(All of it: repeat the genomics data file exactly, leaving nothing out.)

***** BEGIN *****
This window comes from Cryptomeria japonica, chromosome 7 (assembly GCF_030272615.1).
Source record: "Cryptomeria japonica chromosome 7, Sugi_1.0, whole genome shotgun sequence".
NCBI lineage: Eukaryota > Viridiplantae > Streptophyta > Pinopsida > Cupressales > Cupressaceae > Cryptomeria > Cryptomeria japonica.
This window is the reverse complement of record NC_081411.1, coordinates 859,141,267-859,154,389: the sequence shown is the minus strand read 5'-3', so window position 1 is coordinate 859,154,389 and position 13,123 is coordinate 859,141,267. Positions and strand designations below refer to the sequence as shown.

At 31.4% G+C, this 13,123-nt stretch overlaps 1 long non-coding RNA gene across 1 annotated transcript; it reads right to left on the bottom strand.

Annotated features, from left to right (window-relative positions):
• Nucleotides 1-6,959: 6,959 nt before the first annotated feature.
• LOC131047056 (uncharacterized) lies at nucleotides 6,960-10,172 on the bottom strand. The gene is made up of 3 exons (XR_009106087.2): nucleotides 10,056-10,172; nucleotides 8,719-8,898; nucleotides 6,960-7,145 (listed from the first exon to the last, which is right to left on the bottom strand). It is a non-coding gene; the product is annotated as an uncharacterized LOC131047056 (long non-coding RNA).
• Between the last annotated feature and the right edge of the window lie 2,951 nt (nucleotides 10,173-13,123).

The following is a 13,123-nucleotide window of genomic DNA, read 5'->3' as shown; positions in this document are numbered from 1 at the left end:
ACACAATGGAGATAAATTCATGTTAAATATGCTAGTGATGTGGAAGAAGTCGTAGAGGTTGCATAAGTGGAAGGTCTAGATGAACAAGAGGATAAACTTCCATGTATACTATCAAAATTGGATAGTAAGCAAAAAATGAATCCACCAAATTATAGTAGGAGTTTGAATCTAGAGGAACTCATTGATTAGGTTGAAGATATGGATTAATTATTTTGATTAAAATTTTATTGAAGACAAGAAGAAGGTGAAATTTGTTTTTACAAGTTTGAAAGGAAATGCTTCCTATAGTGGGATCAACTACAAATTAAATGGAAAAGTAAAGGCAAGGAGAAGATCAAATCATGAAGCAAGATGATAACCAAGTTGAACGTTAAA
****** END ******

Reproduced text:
This window comes from Cryptomeria japonica, chromosome 7 (assembly GCF_030272615.1).
Source record: "Cryptomeria japonica chromosome 7, Sugi_1.0, whole genome shotgun sequence".
NCBI lineage: Eukaryota > Viridiplantae > Streptophyta > Pinopsida > Cupressales > Cupressaceae > Cryptomeria > Cryptomeria japonica.
This window is the reverse complement of record NC_081411.1, coordinates 859,141,267-859,154,389: the sequence shown is the minus strand read 5'-3', so window position 1 is coordinate 859,154,389 and position 13,123 is coordinate 859,141,267. Positions and strand designations below refer to the sequence as shown.

At 31.4% G+C, this 13,123-nt stretch overlaps 1 long non-coding RNA gene across 1 annotated transcript; it reads right to left on the bottom strand.

Annotated features, from left to right (window-relative positions):
• Nucleotides 1-6,959: 6,959 nt before the first annotated feature.
• LOC131047056 (uncharacterized) lies at nucleotides 6,960-10,172 on the bottom strand. The gene is made up of 3 exons (XR_009106087.2): nucleotides 10,056-10,172; nucleotides 8,719-8,898; nucleotides 6,960-7,145 (listed from the first exon to the last, which is right to left on the bottom strand). It is a non-coding gene; the product is annotated as an uncharacterized LOC131047056 (long non-coding RNA).
• Between the last annotated feature and the right edge of the window lie 2,951 nt (nucleotides 10,173-13,123).

The following is a 13,123-nucleotide window of genomic DNA, read 5'->3' as shown; positions in this document are numbered from 1 at the left end:
ACACAATGGAGATAAATTCATGTTAAATATGCTAGTGATGTGGAAGAAGTCGTAGAGGTTGCATAAGTGGAAGGTCTAGATGAACAAGAGGATAAACTTCCATGTATACTATCAAAATTGGATAGTAAGCAAAAAATGAATCCACCAAATTATAGTAGGAGTTTGAATCTAGAGGAACTCATTGATTAGGTTGAAGATATGGATTAATTATTTTGATTAAAATTTTATTGAAGACAAGAAGAAGGTGAAATTTGTTTTTACAAGTTTGAAAGGAAATGCTTCCTATAGTGGGATCAACTACAAATTAAATGGAAAAGTAAAGGCAAGGAGAAGATCAAATCATGAAGCAAGATGATAACCAAGTTGAACGTTAAA